How the Internet Can Save Communities

Thursday, May 14, 2015 Written by 
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We know the story far too well:  “My son won’t stop texting, and my daughter won’t stop using Facebook in class, why won’t these kids get off the Internet?”


What if I told you that the device and thing your son or daughter loves so much could be the same device that makes them financially independent?


Sounds like traditional multi-level marketing, cold call sales jargon. But in actuality, it’s not that far-fetched, especially if the efforts aren’t applied to just one individual, but rather a community of like minds.


According to, only 9% of students from low-income communities go on to graduate college in comparison to the 54% of students from high-income communities.


Why is that? And what does that have to do with using the Internet?


A Kaiser Foundation report stated that research indicated “… ethnic minorities eight to eighteen years old, use entertainment media more heavily than majority youth do.” Seventy-seven percent of the media young people consume is on the INTERNET where they spend roughly 7.5-10 hours per day.


Students in our communities experience difficulty completing college, often because of lack of financial assistance, resulting in taking loans with ridiculous interest rates.  Many end up working odd jobs that often interfere with study time and class time, which results in students skipping college to pay for living expenses.


Since the dawn of the Internet, a new frontier has blossomed as some of the most powerful companies on the planet have changed the way we conduct our daily lives. Children are being brought up in a society where having a cell phone with Internet access is as much a part of our daily get down as wearing clothes. This has created tremendous opportunities for entrepreneurs to create innovative ways to communicate and conduct business. This Internet generation has produced more young millionaires than at any other point in human history, and most of them either dropped out of college, or skipped all together.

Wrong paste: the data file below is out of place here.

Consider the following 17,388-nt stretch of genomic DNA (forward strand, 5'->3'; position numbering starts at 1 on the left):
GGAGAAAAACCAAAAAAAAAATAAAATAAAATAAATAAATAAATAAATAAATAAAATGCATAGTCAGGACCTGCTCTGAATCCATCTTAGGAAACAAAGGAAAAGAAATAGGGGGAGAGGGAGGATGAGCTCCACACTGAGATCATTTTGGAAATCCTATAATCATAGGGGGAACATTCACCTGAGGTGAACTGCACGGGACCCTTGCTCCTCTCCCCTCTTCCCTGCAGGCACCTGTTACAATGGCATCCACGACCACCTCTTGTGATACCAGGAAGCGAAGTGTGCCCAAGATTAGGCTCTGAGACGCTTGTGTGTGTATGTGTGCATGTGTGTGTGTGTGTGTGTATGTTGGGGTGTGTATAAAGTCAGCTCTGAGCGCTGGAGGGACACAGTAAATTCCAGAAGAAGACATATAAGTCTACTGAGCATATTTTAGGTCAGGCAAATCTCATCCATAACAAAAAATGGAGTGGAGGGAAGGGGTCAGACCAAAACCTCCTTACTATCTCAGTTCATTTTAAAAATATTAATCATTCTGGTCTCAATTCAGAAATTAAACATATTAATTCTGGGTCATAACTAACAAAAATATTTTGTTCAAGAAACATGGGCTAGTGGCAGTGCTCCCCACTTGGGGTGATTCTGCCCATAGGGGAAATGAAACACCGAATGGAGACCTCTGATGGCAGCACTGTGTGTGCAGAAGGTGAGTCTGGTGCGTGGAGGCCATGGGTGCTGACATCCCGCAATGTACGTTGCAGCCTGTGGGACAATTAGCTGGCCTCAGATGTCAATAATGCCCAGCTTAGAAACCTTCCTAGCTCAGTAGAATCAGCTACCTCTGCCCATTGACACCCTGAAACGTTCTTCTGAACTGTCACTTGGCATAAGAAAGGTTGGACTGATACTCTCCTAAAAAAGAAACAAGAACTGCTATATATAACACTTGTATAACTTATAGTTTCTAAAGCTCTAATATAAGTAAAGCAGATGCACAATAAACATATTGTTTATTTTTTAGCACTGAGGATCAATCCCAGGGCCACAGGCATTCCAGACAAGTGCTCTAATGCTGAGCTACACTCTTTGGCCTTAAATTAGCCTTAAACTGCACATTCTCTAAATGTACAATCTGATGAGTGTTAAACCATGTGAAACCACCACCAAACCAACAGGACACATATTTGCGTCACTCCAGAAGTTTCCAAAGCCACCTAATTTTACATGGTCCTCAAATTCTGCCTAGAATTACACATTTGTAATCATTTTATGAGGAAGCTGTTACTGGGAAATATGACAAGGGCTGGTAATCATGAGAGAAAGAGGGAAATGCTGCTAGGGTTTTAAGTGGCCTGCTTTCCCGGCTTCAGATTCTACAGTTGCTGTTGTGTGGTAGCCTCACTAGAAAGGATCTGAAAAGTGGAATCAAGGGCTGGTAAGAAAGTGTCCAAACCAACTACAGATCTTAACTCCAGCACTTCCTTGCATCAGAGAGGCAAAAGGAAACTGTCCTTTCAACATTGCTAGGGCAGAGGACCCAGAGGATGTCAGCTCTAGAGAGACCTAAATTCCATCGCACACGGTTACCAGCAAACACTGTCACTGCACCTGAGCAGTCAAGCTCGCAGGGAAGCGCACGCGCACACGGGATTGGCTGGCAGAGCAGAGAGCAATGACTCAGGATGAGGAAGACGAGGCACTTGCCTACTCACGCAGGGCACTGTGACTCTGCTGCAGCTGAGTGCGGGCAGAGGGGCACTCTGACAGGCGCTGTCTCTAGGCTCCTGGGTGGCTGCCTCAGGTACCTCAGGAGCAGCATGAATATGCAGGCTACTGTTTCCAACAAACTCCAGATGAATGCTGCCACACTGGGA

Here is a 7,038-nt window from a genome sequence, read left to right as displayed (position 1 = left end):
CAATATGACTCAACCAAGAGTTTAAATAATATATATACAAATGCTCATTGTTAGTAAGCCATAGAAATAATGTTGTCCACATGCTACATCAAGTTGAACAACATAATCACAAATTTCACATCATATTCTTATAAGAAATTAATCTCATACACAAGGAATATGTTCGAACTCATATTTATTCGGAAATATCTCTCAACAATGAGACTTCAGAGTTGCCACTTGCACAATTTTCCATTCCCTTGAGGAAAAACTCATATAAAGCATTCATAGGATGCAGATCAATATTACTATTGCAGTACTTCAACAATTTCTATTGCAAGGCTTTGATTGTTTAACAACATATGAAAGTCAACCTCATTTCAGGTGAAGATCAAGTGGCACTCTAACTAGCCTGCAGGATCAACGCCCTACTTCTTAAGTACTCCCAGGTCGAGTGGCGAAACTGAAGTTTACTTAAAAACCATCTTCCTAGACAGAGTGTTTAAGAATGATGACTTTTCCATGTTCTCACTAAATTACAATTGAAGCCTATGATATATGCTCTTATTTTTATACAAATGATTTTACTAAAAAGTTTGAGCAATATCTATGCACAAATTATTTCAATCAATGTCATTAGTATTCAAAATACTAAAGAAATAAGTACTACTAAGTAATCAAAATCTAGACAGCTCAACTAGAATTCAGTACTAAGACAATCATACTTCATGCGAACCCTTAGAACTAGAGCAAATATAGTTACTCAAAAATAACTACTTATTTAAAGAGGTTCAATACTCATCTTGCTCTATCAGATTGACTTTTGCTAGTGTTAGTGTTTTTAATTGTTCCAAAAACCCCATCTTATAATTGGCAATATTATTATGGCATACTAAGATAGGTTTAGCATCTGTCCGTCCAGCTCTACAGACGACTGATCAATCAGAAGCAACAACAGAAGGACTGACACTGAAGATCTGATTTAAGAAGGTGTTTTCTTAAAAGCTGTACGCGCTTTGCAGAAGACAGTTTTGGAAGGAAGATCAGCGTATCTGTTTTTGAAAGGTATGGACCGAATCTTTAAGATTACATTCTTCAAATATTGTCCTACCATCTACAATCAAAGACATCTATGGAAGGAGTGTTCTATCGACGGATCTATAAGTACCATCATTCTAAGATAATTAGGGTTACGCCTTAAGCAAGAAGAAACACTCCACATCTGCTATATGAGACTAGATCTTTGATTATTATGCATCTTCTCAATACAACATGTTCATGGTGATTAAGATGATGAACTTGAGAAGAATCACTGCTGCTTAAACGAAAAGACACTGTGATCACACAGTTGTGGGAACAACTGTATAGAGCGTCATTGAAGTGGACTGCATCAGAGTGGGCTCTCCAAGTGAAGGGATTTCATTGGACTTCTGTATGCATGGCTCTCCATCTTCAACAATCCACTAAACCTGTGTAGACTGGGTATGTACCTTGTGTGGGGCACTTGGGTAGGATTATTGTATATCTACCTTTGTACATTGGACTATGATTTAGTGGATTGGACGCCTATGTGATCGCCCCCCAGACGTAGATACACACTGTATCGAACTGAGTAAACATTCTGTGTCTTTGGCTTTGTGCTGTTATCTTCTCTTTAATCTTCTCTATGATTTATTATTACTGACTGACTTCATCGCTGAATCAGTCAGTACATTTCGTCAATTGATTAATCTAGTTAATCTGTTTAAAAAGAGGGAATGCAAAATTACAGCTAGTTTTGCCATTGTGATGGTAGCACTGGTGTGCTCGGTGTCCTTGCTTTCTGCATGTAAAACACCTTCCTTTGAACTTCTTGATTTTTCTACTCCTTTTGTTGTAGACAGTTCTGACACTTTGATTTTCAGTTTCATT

I’m not advising young people skip out on a college education, I am simply suggesting, why not do what you love to do and lessen the burden of college expenses by using the Internet to generate income?


These are things they are going to do anyway. Not only does it provide more time to study and attend class, it provides the skills needs to effectively progress in a career that can exceed the middle class tax bracket.


It’s not just a walk in the park however, there’s a lot of work involved. Making money takes critical thinking, the ability to conduct surveys, research, and most importantly, creativity. There are so many young people who are either making millions of dollars on the Internet, or trying as hard as they can to, so what you do to make yours has to be unique enough to set you apart from the rest.


The best part about young people using the Internet is not the opportunities to make money, it’s the opportunities to make a tremendous impact on the communities they serve. We’ve seen the KONY2012, #HomelessToHoward, #BringBackOurGirls, #JusticeForTrayvon, #BlackLivesMatter, #AllLivesMatter and countless campaigns that started locally and grew to become driving forces in creating change. If the young people in our communities were trained in social media applications, not only could they yield the power of the platform to potentially pay for college, but become community advocates who create the desired change in the communities they will eventually lead.


So the next time your son or daughter asks for a pair of Jordan’s, instead of investing $250 on a pair of shoes, maybe use that $250 to purchase books that teach them how to profit off their hobbies.



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